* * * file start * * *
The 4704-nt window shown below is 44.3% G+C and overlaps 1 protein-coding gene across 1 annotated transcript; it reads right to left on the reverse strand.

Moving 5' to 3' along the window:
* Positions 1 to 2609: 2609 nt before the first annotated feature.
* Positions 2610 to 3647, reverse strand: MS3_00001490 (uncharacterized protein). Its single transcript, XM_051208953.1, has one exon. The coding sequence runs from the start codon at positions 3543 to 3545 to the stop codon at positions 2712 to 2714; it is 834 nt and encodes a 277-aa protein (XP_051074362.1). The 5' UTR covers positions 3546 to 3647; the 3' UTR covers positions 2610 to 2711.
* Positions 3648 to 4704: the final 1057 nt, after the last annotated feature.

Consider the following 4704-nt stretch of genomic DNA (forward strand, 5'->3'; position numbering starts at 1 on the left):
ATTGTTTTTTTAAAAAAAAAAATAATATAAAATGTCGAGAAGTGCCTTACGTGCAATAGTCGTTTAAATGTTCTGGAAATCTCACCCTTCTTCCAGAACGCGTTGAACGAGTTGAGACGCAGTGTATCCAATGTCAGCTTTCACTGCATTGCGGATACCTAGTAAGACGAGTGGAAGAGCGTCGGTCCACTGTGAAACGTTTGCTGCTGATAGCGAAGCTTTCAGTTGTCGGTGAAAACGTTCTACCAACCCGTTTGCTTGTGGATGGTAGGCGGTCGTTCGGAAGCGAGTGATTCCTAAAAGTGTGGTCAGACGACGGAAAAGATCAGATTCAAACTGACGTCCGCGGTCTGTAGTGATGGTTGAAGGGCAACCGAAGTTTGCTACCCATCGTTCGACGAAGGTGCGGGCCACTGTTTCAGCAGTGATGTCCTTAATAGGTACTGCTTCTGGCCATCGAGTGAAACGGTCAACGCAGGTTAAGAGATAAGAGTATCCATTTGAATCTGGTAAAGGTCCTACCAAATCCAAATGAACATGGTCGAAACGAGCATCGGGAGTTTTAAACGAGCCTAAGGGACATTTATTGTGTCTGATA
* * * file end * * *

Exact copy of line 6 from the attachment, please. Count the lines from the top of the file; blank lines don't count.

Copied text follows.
Consider the following 4704-nt stretch of genomic DNA (forward strand, 5'->3'; position numbering starts at 1 on the left):